A Door into Ocean: The science of being human
This year is the 25th since publication of A Door into Ocean. Written during Reagan/Thatcher, with “the bomb” ten minutes away, A Door into Ocean asks: How can we defend our freedom yet remain human?
A Door into Ocean won the John W. Campbell Memorial Award, ahead of runners-up James Morrow’s This is How the World Ends and Orson Scott Card’s Speaker for the Dead. It was noted by Isaac Asimov on his list of the year’s top books. Three years later, the European Revolutions of 1989 accomplished what most Western political scientists called impossible: the overthrow of communist dictatorships–including the USSR/Russia itself–by largely nonviolent popular movements. Czech student protesters wrote my family that they read A Door into Ocean during their struggle. Much of my background research came from nonviolence historian Gene Sharp, whose methods were used in Europe and this year at Tahrir Square–and in Tunisia, voting today in their first free election.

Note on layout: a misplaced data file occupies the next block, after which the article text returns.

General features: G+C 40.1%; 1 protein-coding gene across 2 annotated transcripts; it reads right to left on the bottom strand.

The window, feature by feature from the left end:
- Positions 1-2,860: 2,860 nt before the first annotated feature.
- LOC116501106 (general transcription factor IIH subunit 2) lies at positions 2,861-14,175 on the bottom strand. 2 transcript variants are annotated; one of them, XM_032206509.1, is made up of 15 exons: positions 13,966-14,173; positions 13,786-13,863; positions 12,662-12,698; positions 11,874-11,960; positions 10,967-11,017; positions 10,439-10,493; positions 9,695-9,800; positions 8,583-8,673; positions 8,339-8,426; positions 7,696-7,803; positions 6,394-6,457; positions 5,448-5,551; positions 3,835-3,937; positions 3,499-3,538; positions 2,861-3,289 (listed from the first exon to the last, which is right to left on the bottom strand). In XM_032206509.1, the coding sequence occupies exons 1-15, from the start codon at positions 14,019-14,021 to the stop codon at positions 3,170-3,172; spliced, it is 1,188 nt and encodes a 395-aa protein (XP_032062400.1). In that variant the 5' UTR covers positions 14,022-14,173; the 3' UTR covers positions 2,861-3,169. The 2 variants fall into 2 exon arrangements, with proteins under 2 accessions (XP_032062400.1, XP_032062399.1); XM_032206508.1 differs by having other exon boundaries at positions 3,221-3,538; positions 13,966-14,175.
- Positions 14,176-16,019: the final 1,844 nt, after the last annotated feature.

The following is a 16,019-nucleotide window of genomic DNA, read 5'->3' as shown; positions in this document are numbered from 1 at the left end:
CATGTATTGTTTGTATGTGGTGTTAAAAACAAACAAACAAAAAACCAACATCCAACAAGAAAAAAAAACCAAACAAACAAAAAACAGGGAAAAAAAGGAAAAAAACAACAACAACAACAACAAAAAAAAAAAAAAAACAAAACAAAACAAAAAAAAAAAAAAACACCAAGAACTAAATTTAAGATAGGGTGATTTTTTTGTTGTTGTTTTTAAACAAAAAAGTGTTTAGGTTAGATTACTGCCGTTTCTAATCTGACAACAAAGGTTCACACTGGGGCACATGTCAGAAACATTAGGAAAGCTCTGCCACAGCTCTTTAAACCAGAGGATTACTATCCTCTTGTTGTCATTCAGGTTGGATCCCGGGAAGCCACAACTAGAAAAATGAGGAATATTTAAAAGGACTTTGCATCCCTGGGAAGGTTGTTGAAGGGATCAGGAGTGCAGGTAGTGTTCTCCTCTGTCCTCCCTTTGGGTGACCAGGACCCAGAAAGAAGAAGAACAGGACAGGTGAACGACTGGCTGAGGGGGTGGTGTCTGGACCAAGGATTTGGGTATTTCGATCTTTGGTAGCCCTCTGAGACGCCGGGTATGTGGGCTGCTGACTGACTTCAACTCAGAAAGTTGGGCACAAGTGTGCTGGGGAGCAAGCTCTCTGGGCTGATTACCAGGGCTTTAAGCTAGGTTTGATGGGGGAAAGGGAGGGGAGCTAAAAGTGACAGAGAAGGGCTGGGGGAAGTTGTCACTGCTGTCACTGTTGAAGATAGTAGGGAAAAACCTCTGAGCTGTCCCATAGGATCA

In A Door into Ocean, the nonviolent Sharers must defend their ocean-covered planet Shora from invading soldiers of planet Valedon. The Sharers appear physically defenseless; but in fact, they have genetic weapons. Should they use these weapons–although their use will destroy themselves? Or can they use their Sharer way, even against the soldiers?
It’s important that the Sharers are genetic engineers; their molecular biology, and the ecology of their planet–with its raft-trees, seaswallowers and flying squids–are consistent with science. (See posts to come this week.) A Door into Ocean is “hard science fiction,” while embracing the full range of human experience. Today, more than ever, our planet faces threats from war, pollution, and greed. Can we use the way of Sharp and Sharers to defend our planet–and our humanity?